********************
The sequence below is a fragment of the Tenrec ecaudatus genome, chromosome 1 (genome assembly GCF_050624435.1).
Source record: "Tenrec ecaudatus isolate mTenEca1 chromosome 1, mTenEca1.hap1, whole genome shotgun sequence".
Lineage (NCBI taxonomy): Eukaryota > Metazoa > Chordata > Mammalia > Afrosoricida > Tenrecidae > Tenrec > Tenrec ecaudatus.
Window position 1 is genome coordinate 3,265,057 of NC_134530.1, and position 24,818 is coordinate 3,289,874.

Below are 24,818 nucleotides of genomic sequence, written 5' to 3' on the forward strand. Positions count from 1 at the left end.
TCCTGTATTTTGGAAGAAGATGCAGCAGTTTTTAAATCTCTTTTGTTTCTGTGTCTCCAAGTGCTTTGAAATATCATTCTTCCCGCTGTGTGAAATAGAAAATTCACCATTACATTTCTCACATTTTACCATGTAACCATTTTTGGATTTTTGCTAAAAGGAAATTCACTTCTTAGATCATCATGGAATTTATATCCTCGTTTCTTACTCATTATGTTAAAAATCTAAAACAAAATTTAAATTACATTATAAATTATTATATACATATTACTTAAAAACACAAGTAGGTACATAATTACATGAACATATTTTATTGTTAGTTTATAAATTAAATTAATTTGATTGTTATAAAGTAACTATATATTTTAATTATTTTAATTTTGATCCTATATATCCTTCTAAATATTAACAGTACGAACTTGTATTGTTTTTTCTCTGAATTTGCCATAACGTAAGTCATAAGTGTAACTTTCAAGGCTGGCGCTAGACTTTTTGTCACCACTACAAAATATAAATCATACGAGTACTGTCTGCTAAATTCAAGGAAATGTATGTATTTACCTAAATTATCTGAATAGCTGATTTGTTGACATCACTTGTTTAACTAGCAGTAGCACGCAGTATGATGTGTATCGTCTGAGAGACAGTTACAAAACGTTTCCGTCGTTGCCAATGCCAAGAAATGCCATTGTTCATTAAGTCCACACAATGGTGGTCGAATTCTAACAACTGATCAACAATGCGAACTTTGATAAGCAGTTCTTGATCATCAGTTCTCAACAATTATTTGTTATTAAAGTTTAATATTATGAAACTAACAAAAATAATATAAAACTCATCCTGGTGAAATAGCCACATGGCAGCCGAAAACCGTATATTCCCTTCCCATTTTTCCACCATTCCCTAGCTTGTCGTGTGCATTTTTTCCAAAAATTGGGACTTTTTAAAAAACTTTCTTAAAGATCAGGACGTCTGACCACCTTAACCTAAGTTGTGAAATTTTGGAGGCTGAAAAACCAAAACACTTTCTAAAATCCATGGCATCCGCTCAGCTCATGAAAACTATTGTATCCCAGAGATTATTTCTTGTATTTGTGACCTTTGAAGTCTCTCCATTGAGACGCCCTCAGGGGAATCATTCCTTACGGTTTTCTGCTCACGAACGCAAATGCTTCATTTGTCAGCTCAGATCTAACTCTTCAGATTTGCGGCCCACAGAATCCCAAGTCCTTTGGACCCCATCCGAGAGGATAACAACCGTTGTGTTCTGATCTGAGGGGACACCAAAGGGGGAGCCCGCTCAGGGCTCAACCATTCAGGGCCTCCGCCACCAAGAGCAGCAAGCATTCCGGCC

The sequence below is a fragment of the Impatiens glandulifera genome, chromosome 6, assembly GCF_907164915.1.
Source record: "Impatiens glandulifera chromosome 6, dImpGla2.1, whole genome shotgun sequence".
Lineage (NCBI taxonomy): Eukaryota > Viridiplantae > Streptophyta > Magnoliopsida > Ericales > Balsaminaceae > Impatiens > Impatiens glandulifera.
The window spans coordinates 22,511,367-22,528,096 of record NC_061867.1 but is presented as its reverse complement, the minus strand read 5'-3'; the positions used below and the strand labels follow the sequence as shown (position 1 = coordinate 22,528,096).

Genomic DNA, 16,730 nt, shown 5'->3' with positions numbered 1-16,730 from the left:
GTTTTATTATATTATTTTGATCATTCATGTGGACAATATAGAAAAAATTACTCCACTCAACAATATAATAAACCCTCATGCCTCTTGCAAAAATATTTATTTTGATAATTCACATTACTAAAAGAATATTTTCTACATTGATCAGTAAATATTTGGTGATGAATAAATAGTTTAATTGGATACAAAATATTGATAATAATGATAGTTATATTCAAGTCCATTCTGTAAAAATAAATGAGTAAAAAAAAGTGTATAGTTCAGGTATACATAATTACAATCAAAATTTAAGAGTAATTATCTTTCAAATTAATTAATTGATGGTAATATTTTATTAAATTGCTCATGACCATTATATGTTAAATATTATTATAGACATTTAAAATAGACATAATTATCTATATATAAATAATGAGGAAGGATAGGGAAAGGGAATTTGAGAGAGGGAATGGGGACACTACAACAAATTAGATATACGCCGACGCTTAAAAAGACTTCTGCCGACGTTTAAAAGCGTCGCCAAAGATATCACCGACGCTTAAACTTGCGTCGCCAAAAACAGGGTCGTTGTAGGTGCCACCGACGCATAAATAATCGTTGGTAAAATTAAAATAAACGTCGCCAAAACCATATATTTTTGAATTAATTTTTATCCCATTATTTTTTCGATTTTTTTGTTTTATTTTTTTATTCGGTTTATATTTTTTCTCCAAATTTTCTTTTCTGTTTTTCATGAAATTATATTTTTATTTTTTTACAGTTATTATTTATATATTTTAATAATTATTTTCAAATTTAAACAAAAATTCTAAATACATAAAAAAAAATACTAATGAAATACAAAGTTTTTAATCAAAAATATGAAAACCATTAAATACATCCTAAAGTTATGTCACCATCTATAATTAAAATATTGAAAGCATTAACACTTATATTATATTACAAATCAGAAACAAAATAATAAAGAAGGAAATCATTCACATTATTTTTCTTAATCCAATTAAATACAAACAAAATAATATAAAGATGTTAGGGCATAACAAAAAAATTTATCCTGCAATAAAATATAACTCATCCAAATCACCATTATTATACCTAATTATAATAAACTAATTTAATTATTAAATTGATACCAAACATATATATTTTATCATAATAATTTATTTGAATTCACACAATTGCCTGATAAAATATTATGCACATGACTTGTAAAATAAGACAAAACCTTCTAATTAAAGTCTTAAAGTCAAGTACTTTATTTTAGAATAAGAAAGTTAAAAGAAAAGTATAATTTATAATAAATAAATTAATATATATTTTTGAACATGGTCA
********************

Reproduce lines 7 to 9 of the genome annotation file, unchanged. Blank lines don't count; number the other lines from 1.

The sequence below is a fragment of the Impatiens glandulifera genome, chromosome 6, assembly GCF_907164915.1.
Source record: "Impatiens glandulifera chromosome 6, dImpGla2.1, whole genome shotgun sequence".
Lineage (NCBI taxonomy): Eukaryota > Viridiplantae > Streptophyta > Magnoliopsida > Ericales > Balsaminaceae > Impatiens > Impatiens glandulifera.